Tory women call for action to redress gender gap

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William Hague came under pressure from his own ranks to end the bias against females in the Conservatives' candidate selection process yesterday as the party discussed women's issues for the first time at its conference.

William Hague came under pressure from his own ranks to end the bias against females in the Conservatives' candidate selection process yesterday as the party discussed women's issues for the first time at its conference.

Women activists openly called on the Tory leader to introduce positive discrimination to redress the gender balance in the party. So far, for Westminster, the party has selected only two women in its top 20 most winnable seats. No female candidates have been selected in any of the safe seats where a sitting MP is retiring.

Since the last general election, Labour has had 101 women MPs compared with just 14 on the Tory benches. If the Conservatives won 100 of their most winnable seats at the next election, they would increase that number to only 27 women MPs.

Earlier this year, the Conservatives launched Choices, a document outlining the party's agenda for women. However, some of the programme's authors privately admit that the selection of more women candidates remains unlikely until some form of positive action is introduced.

The demands for a fairer selection process follow a pledge at the Labour Party conference last week by Baroness Jay of Paddington, the Cabinet Minister for Women, to legalise all-women shortlists for parliamentary selections.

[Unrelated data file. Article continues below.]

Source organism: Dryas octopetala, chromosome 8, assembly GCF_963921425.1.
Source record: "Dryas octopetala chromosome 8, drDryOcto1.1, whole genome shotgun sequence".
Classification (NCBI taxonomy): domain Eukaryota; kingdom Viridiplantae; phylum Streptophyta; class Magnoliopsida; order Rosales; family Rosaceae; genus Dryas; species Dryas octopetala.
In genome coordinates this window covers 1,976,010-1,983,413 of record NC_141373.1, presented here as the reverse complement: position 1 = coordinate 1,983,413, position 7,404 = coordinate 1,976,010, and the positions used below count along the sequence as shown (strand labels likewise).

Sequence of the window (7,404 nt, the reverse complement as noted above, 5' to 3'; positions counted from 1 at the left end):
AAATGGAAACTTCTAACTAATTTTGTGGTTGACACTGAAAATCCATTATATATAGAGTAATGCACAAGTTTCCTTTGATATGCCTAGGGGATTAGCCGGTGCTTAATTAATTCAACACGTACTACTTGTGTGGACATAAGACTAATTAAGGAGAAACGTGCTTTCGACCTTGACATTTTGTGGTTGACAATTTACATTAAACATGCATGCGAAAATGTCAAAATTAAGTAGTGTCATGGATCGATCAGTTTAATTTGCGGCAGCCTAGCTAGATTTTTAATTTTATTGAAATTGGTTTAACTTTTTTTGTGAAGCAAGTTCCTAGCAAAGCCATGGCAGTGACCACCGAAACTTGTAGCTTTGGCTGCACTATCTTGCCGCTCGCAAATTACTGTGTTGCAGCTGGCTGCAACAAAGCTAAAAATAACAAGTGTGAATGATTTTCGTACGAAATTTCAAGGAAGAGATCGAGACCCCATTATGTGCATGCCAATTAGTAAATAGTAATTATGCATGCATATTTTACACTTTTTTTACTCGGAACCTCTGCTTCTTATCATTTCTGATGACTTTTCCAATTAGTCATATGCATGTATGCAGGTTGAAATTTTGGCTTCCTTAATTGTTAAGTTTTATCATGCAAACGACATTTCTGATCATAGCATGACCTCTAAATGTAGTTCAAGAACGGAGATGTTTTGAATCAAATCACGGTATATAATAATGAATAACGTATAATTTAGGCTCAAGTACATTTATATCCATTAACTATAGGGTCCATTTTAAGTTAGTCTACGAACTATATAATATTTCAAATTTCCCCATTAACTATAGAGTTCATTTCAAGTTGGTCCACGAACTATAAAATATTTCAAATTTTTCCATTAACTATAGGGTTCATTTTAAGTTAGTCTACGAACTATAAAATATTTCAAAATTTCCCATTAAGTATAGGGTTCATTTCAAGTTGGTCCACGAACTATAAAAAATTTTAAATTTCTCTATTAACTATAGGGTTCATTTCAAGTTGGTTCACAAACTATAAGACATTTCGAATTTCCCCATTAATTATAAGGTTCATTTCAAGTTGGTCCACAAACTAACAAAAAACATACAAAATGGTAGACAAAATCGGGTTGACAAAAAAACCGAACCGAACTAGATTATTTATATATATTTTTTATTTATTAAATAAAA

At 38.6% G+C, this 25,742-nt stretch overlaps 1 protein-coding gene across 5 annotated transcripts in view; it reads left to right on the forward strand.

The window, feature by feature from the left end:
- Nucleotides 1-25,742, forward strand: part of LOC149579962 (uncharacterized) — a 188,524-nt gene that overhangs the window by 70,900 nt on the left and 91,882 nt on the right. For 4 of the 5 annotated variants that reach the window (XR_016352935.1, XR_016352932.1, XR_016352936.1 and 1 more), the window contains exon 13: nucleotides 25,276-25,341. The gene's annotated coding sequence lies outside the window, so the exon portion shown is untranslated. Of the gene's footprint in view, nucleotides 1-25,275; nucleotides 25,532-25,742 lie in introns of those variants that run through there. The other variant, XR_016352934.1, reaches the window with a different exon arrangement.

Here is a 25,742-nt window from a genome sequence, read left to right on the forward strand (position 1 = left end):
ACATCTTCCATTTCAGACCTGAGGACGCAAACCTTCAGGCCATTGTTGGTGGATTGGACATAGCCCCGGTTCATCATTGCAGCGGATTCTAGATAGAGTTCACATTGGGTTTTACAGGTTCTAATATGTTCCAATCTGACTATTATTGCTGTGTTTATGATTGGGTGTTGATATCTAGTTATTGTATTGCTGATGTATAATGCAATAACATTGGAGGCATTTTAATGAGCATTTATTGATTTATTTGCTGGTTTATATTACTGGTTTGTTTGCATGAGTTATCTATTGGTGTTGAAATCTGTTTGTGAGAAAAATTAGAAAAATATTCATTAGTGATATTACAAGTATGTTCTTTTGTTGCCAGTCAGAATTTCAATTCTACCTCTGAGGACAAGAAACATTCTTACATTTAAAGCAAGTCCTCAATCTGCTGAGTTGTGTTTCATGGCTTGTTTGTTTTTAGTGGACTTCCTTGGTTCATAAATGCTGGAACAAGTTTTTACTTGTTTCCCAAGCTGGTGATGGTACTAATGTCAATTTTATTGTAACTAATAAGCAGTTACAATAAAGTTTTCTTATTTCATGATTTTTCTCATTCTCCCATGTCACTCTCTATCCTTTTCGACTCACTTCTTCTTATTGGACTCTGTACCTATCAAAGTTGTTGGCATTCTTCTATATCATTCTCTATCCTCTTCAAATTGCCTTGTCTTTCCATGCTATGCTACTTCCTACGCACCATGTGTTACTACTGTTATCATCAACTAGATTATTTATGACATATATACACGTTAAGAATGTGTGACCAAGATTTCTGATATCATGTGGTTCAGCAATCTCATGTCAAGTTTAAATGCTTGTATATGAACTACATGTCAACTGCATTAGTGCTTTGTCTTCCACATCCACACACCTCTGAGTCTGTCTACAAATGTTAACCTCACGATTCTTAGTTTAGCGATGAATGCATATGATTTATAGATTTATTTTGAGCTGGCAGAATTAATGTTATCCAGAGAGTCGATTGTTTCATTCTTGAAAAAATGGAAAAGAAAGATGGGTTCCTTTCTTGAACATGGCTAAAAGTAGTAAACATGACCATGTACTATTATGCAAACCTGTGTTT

Melinda Libby, a Tory delegate, said she had spent 10 fruitless years searching for a constituency where she would have a chance of becoming an MP after contesting the safe Labour seat of St Helens North at the 1987 election.

"I understand that there are 19 winnable seats that have so far selected candidates and not one of them has been a woman," she said.

"Something must be done and that something - the bullet that has got to be bitten - has probably got to be some form of positive discrimination."

However, Theresa May, who speaks for the party on women's issues, said women would not welcome such moves. Mrs May said: "Sadly at the moment we have not had a woman selected for a Conservative-held seat. We have had a number of women selected for winnable seats.

"In the Conservative Party we have always taken the view - and women have as well - that they do not want to be selected on the basis of positive discrimination ... I accept that there is a lot of work to do."

Mrs May's tough stance was backed up by party delegates during the debate, who insisted women should be selected on merit alone.

Fiona Guest, from Hemel Hempstead, called for the abolition of women's committees because they were not helping female candidates.

"There are too few Conservative MPs who are women. Women who do not want women to be MPs are turning down women simply because they are women. I know - I have sat on selection committees."

Caroline Spelman, the MP for Meriden, launched a direct appeal to constituencies to select more women. "We are not making enough progress in selecting women. We have to select them, encourage them and vote for them."

Mrs Spelman reminded delegates that the selection process had been changed to place more emphasis on female skills, such as listening. Female contenders were encouraged to watch a video to prepare them for the process, she said.

Tessa Jowell, the women's minister, said a recent pamphlet by the Bow Group had shown that only 1.6 per cent of Tory members under 45 were female. "This age group is important because it is the talent pool from where MPs, councillors and activists are drawn," said Ms Jowell.

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